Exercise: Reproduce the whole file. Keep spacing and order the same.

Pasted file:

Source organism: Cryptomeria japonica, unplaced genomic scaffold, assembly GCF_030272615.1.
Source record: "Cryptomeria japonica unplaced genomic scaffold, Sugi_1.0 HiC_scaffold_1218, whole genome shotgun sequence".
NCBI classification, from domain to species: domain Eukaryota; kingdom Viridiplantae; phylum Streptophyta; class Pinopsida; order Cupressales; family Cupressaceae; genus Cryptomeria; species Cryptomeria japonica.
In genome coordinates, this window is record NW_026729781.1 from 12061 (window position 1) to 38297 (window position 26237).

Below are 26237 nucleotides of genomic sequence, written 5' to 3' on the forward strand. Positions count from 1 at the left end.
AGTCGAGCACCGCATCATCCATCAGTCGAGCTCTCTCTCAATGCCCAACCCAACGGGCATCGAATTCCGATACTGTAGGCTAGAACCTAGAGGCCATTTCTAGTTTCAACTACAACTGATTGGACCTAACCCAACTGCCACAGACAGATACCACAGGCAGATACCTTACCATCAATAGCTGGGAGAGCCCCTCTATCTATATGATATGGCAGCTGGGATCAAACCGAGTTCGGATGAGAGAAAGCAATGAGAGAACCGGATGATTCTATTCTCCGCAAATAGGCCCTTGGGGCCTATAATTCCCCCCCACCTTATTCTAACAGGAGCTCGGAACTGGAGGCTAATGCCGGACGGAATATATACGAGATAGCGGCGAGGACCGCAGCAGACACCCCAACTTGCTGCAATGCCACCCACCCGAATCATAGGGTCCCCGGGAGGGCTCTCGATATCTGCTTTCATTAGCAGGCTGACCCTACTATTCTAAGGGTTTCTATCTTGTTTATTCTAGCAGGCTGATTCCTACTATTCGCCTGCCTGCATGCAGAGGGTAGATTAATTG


Source organism: Cryptomeria japonica, unplaced genomic scaffold, assembly GCF_030272615.1.
Source record: "Cryptomeria japonica unplaced genomic scaffold, Sugi_1.0 HiC_scaffold_1218, whole genome shotgun sequence".
NCBI classification, from domain to species: domain Eukaryota; kingdom Viridiplantae; phylum Streptophyta; class Pinopsida; order Cupressales; family Cupressaceae; genus Cryptomeria; species Cryptomeria japonica.
In genome coordinates, this window is record NW_026729781.1 from 12061 (window position 1) to 38297 (window position 26237).

Below are 26237 nucleotides of genomic sequence, written 5' to 3' on the forward strand. Positions count from 1 at the left end.
AGTCGAGCACCGCATCATCCATCAGTCGAGCTCTCTCTCAATGCCCAACCCAACGGGCATCGAATTCCGATACTGTAGGCTAGAACCTAGAGGCCATTTCTAGTTTCAACTACAACTGATTGGACCTAACCCAACTGCCACAGACAGATACCACAGGCAGATACCTTACCATCAATAGCTGGGAGAGCCCCTCTATCTATATGATATGGCAGCTGGGATCAAACCGAGTTCGGATGAGAGAAAGCAATGAGAGAACCGGATGATTCTATTCTCCGCAAATAGGCCCTTGGGGCCTATAATTCCCCCCCACCTTATTCTAACAGGAGCTCGGAACTGGAGGCTAATGCCGGACGGAATATATACGAGATAGCGGCGAGGACCGCAGCAGACACCCCAACTTGCTGCAATGCCACCCACCCGAATCATAGGGTCCCCGGGAGGGCTCTCGATATCTGCTTTCATTAGCAGGCTGACCCTACTATTCTAAGGGTTTCTATCTTGTTTATTCTAGCAGGCTGATTCCTACTATTCGCCTGCCTGCATGCAGAGGGTAGATTAATTG